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Don’t attend North Korea’s blockchain conference, warn UN sanctions experts

January 15, 2020
Skyline of Pyongyang, North Korea
Skyline of Pyongyang, North Korea
Skyline of Pyongyang, North KoreaFlickr | Gilad Rom

A forthcoming report from sanctions experts at the United Nations warns people not to attend a cryptocurrency conference in North Korea next month, since it might violate sanctions.

The news: The confidential report will be submitted to the UN Security Council later this month, according to Reuters. It warns that previous presentations at the same conference “have included explicit discussions of cryptocurrency for sanctions evasion and money laundering.” The next one will be held in Pyongyang February 22 to 29.

Crypto-for-weapons: North Korea faces severe restrictions on trade, which individual nations and the UN have imposed in an attempt to curtail the development of its nuclear weapons program. As a workaround, Kim Jong-un’s regime has resorted to cybercrime. In August, the same UN sanctions experts told the council that North Korea had used “widespread and increasingly sophisticated” cyberattacks to steal money from cryptocurrency exchanges and banks, which it used to fund its weapons program. According to Reuters, the UN report states that countries must prevent provision of “financial transactions, technical training, advice, services or assistance” if they believe this activity contributes to North Korea’s missile programs or helps it get around sanctions.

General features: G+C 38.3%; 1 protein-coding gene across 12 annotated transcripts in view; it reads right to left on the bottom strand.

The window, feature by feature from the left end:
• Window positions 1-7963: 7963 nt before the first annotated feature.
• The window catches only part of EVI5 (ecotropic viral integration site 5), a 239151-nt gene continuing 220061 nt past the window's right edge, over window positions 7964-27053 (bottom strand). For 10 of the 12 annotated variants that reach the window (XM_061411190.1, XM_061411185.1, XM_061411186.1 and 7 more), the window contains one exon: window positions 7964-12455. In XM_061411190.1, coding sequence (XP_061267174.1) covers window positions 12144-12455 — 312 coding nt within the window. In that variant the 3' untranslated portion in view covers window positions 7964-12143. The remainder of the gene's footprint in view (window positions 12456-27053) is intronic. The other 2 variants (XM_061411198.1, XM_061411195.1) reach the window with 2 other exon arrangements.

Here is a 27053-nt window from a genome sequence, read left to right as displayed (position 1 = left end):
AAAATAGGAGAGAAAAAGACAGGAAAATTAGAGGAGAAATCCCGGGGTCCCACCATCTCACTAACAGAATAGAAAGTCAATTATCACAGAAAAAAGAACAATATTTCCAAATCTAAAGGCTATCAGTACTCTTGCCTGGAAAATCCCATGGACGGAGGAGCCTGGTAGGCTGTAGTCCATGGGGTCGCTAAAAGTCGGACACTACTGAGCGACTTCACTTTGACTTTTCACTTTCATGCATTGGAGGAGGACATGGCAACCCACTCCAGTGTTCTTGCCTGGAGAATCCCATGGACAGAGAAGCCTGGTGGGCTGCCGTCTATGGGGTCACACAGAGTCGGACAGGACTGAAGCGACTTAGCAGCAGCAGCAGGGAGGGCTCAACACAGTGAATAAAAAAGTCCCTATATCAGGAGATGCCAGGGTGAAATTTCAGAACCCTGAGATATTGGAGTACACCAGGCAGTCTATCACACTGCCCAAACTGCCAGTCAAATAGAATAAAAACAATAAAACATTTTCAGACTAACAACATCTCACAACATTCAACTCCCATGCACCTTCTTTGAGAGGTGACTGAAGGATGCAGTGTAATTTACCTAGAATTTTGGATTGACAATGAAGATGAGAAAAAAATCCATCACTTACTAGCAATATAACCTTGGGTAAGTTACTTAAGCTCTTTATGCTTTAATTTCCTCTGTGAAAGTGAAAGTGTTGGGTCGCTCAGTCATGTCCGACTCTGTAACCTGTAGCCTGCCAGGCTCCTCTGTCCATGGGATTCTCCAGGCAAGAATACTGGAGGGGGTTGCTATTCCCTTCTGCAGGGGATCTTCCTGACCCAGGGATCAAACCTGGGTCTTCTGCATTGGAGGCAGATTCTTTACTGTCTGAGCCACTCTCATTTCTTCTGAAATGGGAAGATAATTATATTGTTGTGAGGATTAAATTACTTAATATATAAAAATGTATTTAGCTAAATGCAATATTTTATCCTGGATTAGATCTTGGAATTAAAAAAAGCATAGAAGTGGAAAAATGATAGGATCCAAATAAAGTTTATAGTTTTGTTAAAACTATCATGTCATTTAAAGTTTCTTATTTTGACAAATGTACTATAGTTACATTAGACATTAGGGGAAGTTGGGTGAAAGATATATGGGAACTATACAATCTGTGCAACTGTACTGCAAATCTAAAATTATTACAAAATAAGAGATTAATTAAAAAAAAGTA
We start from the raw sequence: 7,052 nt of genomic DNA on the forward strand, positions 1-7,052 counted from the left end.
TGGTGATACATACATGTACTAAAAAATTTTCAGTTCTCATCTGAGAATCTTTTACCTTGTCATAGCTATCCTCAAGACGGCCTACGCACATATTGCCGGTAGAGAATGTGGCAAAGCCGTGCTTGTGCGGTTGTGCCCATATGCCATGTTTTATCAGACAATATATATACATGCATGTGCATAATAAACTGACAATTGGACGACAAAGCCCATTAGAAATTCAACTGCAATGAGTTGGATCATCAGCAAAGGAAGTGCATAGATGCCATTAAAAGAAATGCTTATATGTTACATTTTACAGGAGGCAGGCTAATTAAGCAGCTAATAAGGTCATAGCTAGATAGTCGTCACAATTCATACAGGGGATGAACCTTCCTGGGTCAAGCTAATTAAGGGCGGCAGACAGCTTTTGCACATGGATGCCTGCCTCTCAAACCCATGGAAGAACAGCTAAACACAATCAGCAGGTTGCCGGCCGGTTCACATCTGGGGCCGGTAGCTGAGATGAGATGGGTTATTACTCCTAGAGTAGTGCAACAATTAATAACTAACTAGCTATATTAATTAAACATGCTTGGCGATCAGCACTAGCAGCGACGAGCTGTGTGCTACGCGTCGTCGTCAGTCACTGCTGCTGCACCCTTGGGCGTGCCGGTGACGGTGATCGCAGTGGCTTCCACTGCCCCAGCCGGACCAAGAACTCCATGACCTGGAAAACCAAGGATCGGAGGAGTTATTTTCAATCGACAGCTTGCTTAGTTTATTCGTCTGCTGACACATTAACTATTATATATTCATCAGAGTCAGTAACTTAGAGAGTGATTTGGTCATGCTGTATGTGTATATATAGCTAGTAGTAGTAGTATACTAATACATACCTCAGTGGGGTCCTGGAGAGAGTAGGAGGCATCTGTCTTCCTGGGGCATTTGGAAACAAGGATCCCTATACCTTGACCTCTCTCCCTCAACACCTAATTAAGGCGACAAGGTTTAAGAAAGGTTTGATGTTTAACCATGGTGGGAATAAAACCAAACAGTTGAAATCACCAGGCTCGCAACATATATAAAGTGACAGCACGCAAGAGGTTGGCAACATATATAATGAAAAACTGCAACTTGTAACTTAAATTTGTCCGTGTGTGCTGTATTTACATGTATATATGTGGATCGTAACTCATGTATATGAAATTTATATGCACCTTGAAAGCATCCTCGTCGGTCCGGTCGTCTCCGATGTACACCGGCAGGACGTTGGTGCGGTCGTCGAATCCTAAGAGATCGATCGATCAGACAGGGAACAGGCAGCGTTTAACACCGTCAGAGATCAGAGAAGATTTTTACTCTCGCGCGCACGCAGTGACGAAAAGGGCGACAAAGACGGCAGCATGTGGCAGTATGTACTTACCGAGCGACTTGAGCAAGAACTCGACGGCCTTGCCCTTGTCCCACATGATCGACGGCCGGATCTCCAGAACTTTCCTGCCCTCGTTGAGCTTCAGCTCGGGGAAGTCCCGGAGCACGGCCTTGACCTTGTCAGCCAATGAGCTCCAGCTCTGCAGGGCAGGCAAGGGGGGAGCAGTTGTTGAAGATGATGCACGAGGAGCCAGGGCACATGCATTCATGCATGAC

A hot-button issue: Last April, North Korea held its first cryptocurrency conference. An anonymous attendee told cryptocurrency news outlet Decrypt that the attendees, who included government officials, employees at the state-owned banks, and economics professors, wanted to know how to use cryptocurrency systems like Bitcoin and Ethereum to send payments and enforce agreements outside their own borders.

Be warned: In November, the US Department of Justice arrested Virgil Griffith, an Ethereum developer, and accused him of traveling illegally to Pyongyang for the conference and providing “services” to North Korean attendees in a way that violated US sanctions. Last week, Griffith was indicted in federal court and charged with one count of conspiracy to violate US sanctions law. He faces up to 20 years in jail.

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